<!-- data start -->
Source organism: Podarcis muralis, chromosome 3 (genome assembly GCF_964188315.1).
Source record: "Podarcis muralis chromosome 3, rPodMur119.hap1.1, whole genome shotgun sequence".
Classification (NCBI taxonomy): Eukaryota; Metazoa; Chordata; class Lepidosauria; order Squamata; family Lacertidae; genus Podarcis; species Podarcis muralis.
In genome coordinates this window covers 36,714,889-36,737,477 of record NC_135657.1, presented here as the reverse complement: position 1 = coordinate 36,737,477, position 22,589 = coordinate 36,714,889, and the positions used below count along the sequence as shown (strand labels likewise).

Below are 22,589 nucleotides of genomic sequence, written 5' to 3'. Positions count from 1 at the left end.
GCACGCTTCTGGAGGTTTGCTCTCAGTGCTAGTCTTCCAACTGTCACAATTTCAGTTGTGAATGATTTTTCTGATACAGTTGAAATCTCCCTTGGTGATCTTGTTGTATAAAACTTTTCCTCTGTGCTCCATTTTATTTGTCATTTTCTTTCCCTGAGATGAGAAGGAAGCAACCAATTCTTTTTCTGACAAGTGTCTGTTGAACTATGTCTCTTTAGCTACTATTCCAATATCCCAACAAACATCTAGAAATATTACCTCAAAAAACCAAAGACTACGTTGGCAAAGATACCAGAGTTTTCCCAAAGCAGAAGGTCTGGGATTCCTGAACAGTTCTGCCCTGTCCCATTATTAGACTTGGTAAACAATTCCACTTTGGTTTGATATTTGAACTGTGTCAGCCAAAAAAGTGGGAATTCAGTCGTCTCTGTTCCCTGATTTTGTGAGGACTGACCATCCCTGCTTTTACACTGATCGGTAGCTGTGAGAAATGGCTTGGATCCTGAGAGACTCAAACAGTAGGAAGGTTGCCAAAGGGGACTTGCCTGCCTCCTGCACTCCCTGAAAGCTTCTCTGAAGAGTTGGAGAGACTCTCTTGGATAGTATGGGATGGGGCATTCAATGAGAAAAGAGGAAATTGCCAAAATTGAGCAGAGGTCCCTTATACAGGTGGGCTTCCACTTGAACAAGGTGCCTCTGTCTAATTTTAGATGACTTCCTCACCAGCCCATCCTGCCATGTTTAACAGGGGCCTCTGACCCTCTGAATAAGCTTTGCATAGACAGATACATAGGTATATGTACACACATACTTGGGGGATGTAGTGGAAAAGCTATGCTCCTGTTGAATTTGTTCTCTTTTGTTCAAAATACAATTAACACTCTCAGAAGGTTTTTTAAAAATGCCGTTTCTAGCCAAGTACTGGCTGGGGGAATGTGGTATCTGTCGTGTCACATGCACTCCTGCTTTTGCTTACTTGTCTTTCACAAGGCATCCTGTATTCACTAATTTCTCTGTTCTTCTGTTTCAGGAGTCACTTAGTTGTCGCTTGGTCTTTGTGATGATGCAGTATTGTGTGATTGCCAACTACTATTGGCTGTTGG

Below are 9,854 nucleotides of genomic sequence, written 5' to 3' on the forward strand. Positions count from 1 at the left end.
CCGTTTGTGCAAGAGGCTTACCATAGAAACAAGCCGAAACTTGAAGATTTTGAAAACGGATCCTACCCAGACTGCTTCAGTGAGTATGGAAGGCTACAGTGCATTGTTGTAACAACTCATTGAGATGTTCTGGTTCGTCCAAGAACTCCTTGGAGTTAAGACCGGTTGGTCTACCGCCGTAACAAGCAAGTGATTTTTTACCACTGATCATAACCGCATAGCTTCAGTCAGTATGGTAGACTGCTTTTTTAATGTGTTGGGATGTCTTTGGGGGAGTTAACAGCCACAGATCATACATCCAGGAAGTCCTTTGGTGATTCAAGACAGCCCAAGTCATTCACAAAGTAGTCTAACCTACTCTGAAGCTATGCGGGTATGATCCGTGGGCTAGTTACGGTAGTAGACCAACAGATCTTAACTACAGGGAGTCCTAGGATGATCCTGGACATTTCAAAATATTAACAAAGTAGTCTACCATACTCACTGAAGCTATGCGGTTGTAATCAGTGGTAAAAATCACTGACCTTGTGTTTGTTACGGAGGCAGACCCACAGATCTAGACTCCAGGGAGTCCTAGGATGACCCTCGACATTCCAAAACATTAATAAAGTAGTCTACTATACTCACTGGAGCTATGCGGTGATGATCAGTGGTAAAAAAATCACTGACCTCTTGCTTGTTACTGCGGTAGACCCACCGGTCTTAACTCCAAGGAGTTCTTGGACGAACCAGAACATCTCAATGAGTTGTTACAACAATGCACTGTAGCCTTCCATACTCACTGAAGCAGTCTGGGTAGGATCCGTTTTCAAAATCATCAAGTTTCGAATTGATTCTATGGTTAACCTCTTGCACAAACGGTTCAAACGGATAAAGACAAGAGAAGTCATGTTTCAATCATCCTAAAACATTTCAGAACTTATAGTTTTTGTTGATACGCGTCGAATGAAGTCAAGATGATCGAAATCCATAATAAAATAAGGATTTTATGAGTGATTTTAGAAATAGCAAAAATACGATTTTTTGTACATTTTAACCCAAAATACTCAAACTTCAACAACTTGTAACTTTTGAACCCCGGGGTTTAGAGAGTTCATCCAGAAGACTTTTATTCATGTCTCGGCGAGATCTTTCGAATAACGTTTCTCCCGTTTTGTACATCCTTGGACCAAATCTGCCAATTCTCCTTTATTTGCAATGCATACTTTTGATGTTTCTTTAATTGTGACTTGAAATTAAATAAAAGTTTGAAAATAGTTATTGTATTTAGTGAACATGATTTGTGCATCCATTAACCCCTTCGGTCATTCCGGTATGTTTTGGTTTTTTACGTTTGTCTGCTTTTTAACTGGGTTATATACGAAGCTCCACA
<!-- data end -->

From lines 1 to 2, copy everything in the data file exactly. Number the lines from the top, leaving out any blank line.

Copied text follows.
Source organism: Podarcis muralis, chromosome 3 (genome assembly GCF_964188315.1).
Source record: "Podarcis muralis chromosome 3, rPodMur119.hap1.1, whole genome shotgun sequence".